June 6, 2013
Authored by: Luke Lantta
Today, portability clauses in trust instruments are relatively common and for good reason. Individuals die and corporate fiduciaries merge, consolidate, acquire, and occasionally close. Likewise, some jurisdictions are simply more advantageous than others. But, we know that the inclusion of portability clauses in trust instruments hasn’t always been the norm. The Uniform Trust Code, however, contemplates situations where it may make sense to change trustees and many states that have not adopted the UTC have also come to the same realization through their own trust codes, statutes, or common law.
While the UTC and various jurisdictions have contemplated a number of situations that may call for a change in trustees absent a provision in the trust instrument permitting a change, in In re McKinney, the Superior Court of Pennsylvania for the first time interpreted that provision in Pennsylvania’s Probate, Estates, and Fiduciaries Code that allows a trustee to be changed or removed due to a “substantial change of circumstances.”
The scenario that sparked the litigation is an increasingly familiar one – the beneficiaries wanted to change the trustee of several trusts to a limited purpose Delaware trust company.
The trial court blocked the move, but the appellate court sent the case back to the trial court for further consideration. The appellate court recognized that there are multiple grounds upon which a trustee may be removed, with “failure to adequately administer the trust” as the “main basis for trustee removal.” The other potential basis for removal for the appellate court’s purposes was for the person seeking removal to show by clear and convincing evidence that (1) the removal serves the beneficiaries’ best interests; (2) the removal is not inconsistent with a material purpose of the trust; (3) a suitable successor trustee is available; and (4) a substantial change in circumstances has occurred. If all four elements are met, a trial court may remove the trustee.
The trial court impermissibly imposed another requirement – a showing that the current trustee administered the trust in a way that “undermined” or “harmed” the beneficiaries’ interests. Not so. To take advantage of the second path for trustee removal, no showing of fault is necessary.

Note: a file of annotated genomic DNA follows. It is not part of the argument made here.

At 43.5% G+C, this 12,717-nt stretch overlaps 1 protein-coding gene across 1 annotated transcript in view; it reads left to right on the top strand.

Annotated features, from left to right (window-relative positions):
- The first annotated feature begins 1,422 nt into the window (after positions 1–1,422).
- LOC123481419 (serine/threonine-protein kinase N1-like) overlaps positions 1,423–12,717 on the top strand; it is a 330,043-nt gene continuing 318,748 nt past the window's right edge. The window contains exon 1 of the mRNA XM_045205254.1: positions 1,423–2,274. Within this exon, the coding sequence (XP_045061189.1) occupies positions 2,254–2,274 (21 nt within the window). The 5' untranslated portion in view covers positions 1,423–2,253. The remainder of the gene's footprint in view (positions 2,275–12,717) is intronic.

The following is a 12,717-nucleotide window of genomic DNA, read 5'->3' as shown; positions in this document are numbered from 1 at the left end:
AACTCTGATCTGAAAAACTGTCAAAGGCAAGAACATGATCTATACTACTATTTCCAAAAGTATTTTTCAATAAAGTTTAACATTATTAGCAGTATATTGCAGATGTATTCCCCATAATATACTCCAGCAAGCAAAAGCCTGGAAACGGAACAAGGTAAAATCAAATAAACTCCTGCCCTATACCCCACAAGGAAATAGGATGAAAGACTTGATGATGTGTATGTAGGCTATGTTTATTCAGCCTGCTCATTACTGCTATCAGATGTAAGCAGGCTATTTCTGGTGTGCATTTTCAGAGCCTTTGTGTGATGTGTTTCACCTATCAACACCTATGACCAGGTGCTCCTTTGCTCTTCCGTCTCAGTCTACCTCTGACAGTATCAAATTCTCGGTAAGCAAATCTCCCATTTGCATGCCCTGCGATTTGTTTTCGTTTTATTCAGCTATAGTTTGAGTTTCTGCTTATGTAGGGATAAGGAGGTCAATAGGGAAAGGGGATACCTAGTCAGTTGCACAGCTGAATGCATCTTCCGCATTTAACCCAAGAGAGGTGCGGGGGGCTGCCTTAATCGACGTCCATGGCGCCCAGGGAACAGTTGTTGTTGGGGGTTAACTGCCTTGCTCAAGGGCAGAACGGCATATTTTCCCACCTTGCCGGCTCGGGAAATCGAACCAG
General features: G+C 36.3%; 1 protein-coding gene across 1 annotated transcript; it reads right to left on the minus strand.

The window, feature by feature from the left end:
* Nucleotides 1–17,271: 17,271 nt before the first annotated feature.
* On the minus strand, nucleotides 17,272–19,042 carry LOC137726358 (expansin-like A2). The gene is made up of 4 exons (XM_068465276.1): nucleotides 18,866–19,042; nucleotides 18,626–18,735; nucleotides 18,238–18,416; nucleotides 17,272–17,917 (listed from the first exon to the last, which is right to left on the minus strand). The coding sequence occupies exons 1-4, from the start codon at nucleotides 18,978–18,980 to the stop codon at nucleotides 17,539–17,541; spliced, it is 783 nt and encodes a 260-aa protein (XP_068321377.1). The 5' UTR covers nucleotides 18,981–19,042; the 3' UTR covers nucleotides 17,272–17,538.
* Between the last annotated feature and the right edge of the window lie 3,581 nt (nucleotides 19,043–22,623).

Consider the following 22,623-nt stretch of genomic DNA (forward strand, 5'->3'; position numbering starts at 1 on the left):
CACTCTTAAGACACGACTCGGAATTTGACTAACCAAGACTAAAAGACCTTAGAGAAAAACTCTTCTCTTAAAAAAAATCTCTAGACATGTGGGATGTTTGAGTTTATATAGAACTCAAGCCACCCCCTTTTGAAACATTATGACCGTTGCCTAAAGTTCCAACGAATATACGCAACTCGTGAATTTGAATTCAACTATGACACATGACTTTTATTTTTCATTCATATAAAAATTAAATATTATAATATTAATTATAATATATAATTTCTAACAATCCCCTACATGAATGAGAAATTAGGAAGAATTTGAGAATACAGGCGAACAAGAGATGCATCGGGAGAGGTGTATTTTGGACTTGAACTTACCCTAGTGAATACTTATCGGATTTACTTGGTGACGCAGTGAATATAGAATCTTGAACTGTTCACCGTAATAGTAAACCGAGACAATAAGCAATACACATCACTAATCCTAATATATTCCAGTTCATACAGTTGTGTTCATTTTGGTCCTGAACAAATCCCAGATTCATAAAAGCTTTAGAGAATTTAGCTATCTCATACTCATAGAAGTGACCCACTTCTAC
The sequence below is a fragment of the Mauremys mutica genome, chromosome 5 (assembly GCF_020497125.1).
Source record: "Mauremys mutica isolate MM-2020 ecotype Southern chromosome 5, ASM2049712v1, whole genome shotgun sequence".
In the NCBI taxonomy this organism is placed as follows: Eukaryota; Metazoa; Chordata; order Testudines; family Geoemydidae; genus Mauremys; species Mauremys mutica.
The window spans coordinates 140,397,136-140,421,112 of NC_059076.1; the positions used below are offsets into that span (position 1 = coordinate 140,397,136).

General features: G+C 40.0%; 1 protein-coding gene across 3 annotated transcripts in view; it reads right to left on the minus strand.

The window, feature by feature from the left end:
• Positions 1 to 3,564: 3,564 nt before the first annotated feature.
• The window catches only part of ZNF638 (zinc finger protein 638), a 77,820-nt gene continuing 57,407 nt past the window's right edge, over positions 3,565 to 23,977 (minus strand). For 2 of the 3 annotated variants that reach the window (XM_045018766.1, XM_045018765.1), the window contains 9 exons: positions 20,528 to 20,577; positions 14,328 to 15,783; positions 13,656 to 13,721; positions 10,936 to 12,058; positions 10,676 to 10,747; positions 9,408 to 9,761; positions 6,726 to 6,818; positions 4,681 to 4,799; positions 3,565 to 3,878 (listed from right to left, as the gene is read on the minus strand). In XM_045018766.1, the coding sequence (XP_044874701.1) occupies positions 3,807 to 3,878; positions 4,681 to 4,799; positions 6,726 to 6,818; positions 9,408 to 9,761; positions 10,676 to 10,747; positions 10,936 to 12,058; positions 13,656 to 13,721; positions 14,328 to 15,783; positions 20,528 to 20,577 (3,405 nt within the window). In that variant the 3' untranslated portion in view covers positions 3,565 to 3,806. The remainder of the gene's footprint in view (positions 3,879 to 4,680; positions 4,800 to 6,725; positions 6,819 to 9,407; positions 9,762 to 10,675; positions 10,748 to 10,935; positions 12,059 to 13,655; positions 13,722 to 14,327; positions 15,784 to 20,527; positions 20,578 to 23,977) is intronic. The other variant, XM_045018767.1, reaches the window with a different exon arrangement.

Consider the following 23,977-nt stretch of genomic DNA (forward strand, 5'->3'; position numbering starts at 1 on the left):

Beneficiaries’ Best Interests
Setting aside that impermissible requirement imposed by the trial court, the appellate court went on to provide guidance on ascertaining the “beneficiaries’ best interests.” Pennsylvania courts should consider the following factors when determining whether a current trustee or a proposed successor trustee best serves the interests of the beneficiaries:
– personalization of service;
– cost of administration;
– convenience to the beneficiaries;
– efficiency of service;
– personal knowledge of trusts’ and beneficiaries’ financial situations;
– location of trustee as it affects trust income tax;
– personal relationship with beneficiaries;
– settlor’s intent as expressed in the trust document; and
– any other material circumstances.
None of these factors outweighs the others.
Material Purpose of Trust
The appellate court also considered whether the designation of a trustee is a material purpose of a trust. It determined that designation of an individual as a trustee is more “material” than designation of a corporate fiduciary. Interestingly, the trial court determined that a material purpose of the trusts was that they be governed by a Pennsylvania institution. The appellate court determined that, had the settlors wanted the trusts to be administered by Pennsylvania banks, they would have stated so. Significant to the conclusion was that the settlors chose the law to govern the trusts (Pennsylvania), but did not then specifically require Pennsylvania trustees to administer the trusts.
Substantial Change in Circumstances
Finally, the appellate court addressed the “substantial change in circumstances” prong. It concluded that a merger or corporate reorganization does not alone constitute a change in circumstances. However, the court determined that a string of mergers over several years, resulting in the loss of trusted bank personnel, coupled with movement of a family between states, constitutes a substantial change in circumstances.
There are some fascinating subpoints in this opinion which highlight potential difficulties in convincing a trial court to permit the growing trend of moving trusts to other states, such as Delaware. For example, although the Pennsylvania trial court declined to find that the successor was not suitable, it expressed reservations regarding the successor’s experience with Pennsylvania trust law. The appellate court expressed skepticism on this point because “Pennsylvania trust law now poses no distinct peculiarities setting it apart from that of other states, and requiring highly specialized and localized knowledge.” On remand, the trial court was expressly required to determine whether the proposed successor is suitable.
Another fascinating aside by the appellate court is a recommendation to practitioners that a “prudent drafter” of a trust should “specifically define the beneficiaries’ best interests as the settlor sees them in the event of a petition for a no-fault trustee removal.” What might that look like?